Isak Gerson founded the ‘Missionary Church of Kopimism’ in hopes to remove the stigma on file-sharing. See here a video report from Newsy:
Embedded Video Source by Newsy.com
Transcript by Newsy
BY ADNAN S. KHAN
ANCHOR MEGAN MURPHY
All praise belongs to the all-mighty … torrent??? At least in Sweden it does.
The nation has formally recognized file sharing as an official religion. News 12 has the details.
“The Scandinavian country has recognized the ‘Missionary Church of Kopimism.’ The church was founded by file sharing purists – or kopists- who say it is holy to to freely exchange information – copyrighted or not – on the web.”
The church holds CTRL+C and CTRL+V, or the shortcuts for copy and paste, as it sacred symbols. Its membership has reached 3,000 since it was founded in early 2010. The founder Isak Gerson explained to Al Jazeera the basic concept behind his religion.
“The basic idea is that the information and the copying is kind of holding its own rights and are sacred to us. So we believe that the copying and sharing of information shouldn’t be illegal but it should be encouraged.”
The church was founded in hopes of avoiding persecution in light of the recent global crackdown on online piracy. In an interview with TorrentFreak, Gerson said…
“There’s still a legal stigma around copying for many. A lot of people still worry about going to jail when copying and remixing. I hope in the name of Kopimi that this will change.”
But for the pirates, the End of Days May Cometh, at least according to PCWorld. The magazine says Sweden, which has been the Garden of Eden for file-sharing zealots, is also home to file-sharing nonbelievers.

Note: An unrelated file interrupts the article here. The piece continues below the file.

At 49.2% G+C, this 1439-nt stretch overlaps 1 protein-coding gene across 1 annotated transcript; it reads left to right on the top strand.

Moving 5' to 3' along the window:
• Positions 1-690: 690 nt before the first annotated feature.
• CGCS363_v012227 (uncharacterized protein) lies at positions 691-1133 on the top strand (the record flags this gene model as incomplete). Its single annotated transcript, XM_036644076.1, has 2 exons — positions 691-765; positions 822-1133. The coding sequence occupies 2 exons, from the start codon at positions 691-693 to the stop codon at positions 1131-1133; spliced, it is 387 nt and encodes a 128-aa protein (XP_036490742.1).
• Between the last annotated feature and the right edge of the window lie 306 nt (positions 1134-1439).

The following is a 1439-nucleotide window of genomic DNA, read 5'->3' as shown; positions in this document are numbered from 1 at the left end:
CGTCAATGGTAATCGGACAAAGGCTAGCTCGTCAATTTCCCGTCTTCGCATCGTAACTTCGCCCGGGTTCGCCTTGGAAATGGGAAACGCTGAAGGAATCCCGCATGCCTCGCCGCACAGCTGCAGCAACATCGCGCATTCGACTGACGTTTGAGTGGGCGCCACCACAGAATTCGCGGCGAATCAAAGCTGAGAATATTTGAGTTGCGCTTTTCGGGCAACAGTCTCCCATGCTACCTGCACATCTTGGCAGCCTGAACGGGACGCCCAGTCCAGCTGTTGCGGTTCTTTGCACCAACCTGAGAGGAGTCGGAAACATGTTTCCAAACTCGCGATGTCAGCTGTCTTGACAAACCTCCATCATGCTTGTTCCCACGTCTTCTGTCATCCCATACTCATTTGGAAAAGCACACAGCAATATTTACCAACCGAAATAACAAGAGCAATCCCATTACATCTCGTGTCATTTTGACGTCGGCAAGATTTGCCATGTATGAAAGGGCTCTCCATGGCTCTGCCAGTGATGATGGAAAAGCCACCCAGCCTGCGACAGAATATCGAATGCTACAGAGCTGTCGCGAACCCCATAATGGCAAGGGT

“…Swedish copyright organizations are still on the warpath. In December, a number of industry organizations, including IFPI (International Federation of the Phonographic Industry), wrote … that Sweden is still a paradise for pirates, thanks to the combination of political passivity and obstructive ISPs. They seriously question whether there is any copyright protection online in Sweden.”
And before you go off ‘kopyacting’ yourself, you should know that piracy is still illegal. BBC says Kopimism will have little effect on the war against online piracy. The station talked to a music analyst who explains why Thou shalt not Kopy.
“It is quite divorced from reality and is reflective of Swedish social norms rather than the Swedish legislative system … It doesn’t mean that illegal file-sharing will become legal, any more than if ‘Jedi’ was recognised as a religion everyone would be walking around with light sabres.”
Transcript by Newsy.
(Image source: Newsy, gizmodo.com)